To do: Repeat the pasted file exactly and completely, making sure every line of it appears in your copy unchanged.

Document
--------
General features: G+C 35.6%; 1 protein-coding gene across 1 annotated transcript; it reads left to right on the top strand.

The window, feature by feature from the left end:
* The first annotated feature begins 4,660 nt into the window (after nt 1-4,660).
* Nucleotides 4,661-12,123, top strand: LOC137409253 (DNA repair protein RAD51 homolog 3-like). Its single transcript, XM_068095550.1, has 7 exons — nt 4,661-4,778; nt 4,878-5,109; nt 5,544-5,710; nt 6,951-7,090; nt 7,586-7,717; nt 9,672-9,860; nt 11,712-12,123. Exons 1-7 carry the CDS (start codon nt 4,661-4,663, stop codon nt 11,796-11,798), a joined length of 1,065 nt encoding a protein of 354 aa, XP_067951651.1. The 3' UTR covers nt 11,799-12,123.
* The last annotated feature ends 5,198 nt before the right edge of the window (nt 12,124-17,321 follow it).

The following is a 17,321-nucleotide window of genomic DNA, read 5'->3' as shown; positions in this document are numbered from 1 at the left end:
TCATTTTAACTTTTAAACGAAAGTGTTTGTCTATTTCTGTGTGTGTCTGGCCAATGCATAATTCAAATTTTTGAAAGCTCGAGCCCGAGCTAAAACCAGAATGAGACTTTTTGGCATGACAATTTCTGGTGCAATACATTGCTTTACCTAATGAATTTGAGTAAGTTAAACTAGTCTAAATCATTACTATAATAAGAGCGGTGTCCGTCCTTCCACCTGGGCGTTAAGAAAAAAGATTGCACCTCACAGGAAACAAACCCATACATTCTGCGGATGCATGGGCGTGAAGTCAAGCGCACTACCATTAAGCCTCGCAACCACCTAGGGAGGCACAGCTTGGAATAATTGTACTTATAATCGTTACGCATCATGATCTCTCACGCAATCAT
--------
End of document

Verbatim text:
General features: G+C 35.6%; 1 protein-coding gene across 1 annotated transcript; it reads left to right on the top strand.

The window, feature by feature from the left end:
* The first annotated feature begins 4,660 nt into the window (after nt 1-4,660).
* Nucleotides 4,661-12,123, top strand: LOC137409253 (DNA repair protein RAD51 homolog 3-like). Its single transcript, XM_068095550.1, has 7 exons — nt 4,661-4,778; nt 4,878-5,109; nt 5,544-5,710; nt 6,951-7,090; nt 7,586-7,717; nt 9,672-9,860; nt 11,712-12,123. Exons 1-7 carry the CDS (start codon nt 4,661-4,663, stop codon nt 11,796-11,798), a joined length of 1,065 nt encoding a protein of 354 aa, XP_067951651.1. The 3' UTR covers nt 11,799-12,123.
* The last annotated feature ends 5,198 nt before the right edge of the window (nt 12,124-17,321 follow it).

The following is a 17,321-nucleotide window of genomic DNA, read 5'->3' as shown; positions in this document are numbered from 1 at the left end:
TCATTTTAACTTTTAAACGAAAGTGTTTGTCTATTTCTGTGTGTGTCTGGCCAATGCATAATTCAAATTTTTGAAAGCTCGAGCCCGAGCTAAAACCAGAATGAGACTTTTTGGCATGACAATTTCTGGTGCAATACATTGCTTTACCTAATGAATTTGAGTAAGTTAAACTAGTCTAAATCATTACTATAATAAGAGCGGTGTCCGTCCTTCCACCTGGGCGTTAAGAAAAAAGATTGCACCTCACAGGAAACAAACCCATACATTCTGCGGATGCATGGGCGTGAAGTCAAGCGCACTACCATTAAGCCTCGCAACCACCTAGGGAGGCACAGCTTGGAATAATTGTACTTATAATCGTTACGCATCATGATCTCTCACGCAATCAT